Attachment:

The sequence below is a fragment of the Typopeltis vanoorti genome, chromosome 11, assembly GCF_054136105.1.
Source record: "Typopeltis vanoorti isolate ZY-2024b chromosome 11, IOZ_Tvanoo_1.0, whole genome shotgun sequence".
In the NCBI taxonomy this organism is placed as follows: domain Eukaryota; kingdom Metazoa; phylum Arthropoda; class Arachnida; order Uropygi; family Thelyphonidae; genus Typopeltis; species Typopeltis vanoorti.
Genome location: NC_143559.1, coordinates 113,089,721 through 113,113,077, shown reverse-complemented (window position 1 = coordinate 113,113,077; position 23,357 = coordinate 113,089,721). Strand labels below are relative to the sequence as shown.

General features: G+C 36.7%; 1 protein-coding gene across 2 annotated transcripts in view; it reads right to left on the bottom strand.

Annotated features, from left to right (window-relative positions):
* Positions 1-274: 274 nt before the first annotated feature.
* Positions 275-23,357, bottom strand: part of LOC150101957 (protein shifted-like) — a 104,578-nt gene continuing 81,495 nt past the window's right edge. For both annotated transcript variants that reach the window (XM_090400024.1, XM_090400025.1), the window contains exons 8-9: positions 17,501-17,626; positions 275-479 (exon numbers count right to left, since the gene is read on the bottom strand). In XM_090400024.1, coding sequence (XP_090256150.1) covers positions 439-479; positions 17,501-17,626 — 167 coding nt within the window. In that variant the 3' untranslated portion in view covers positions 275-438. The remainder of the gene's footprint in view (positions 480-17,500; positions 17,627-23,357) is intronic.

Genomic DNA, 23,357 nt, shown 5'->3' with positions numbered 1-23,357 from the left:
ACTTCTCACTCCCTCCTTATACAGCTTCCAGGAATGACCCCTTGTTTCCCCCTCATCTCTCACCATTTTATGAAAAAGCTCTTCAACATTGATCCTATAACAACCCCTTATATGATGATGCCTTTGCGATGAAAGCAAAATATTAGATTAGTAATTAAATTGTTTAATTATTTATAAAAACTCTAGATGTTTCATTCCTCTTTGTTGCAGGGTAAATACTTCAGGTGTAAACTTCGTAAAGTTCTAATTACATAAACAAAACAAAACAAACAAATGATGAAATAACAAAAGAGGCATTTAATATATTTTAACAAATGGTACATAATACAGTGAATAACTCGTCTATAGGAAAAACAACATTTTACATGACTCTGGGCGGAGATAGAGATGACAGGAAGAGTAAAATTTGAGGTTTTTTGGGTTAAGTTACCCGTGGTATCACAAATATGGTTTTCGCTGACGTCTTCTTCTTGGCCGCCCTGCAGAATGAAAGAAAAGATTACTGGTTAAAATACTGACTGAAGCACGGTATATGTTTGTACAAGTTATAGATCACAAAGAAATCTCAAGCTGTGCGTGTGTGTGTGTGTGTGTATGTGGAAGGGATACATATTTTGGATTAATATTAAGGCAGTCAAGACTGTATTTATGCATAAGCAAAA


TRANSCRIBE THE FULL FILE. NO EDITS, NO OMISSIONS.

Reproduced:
The sequence below is a fragment of the Typopeltis vanoorti genome, chromosome 11, assembly GCF_054136105.1.
Source record: "Typopeltis vanoorti isolate ZY-2024b chromosome 11, IOZ_Tvanoo_1.0, whole genome shotgun sequence".
In the NCBI taxonomy this organism is placed as follows: domain Eukaryota; kingdom Metazoa; phylum Arthropoda; class Arachnida; order Uropygi; family Thelyphonidae; genus Typopeltis; species Typopeltis vanoorti.
Genome location: NC_143559.1, coordinates 113,089,721 through 113,113,077, shown reverse-complemented (window position 1 = coordinate 113,113,077; position 23,357 = coordinate 113,089,721). Strand labels below are relative to the sequence as shown.

General features: G+C 36.7%; 1 protein-coding gene across 2 annotated transcripts in view; it reads right to left on the bottom strand.

Annotated features, from left to right (window-relative positions):
* Positions 1-274: 274 nt before the first annotated feature.
* Positions 275-23,357, bottom strand: part of LOC150101957 (protein shifted-like) — a 104,578-nt gene continuing 81,495 nt past the window's right edge. For both annotated transcript variants that reach the window (XM_090400024.1, XM_090400025.1), the window contains exons 8-9: positions 17,501-17,626; positions 275-479 (exon numbers count right to left, since the gene is read on the bottom strand). In XM_090400024.1, coding sequence (XP_090256150.1) covers positions 439-479; positions 17,501-17,626 — 167 coding nt within the window. In that variant the 3' untranslated portion in view covers positions 275-438. The remainder of the gene's footprint in view (positions 480-17,500; positions 17,627-23,357) is intronic.

Genomic DNA, 23,357 nt, shown 5'->3' with positions numbered 1-23,357 from the left:
ACTTCTCACTCCCTCCTTATACAGCTTCCAGGAATGACCCCTTGTTTCCCCCTCATCTCTCACCATTTTATGAAAAAGCTCTTCAACATTGATCCTATAACAACCCCTTATATGATGATGCCTTTGCGATGAAAGCAAAATATTAGATTAGTAATTAAATTGTTTAATTATTTATAAAAACTCTAGATGTTTCATTCCTCTTTGTTGCAGGGTAAATACTTCAGGTGTAAACTTCGTAAAGTTCTAATTACATAAACAAAACAAAACAAACAAATGATGAAATAACAAAAGAGGCATTTAATATATTTTAACAAATGGTACATAATACAGTGAATAACTCGTCTATAGGAAAAACAACATTTTACATGACTCTGGGCGGAGATAGAGATGACAGGAAGAGTAAAATTTGAGGTTTTTTGGGTTAAGTTACCCGTGGTATCACAAATATGGTTTTCGCTGACGTCTTCTTCTTGGCCGCCCTGCAGAATGAAAGAAAAGATTACTGGTTAAAATACTGACTGAAGCACGGTATATGTTTGTACAAGTTATAGATCACAAAGAAATCTCAAGCTGTGCGTGTGTGTGTGTGTGTGTATGTGGAAGGGATACATATTTTGGATTAATATTAAGGCAGTCAAGACTGTATTTATGCATAAGCAAAA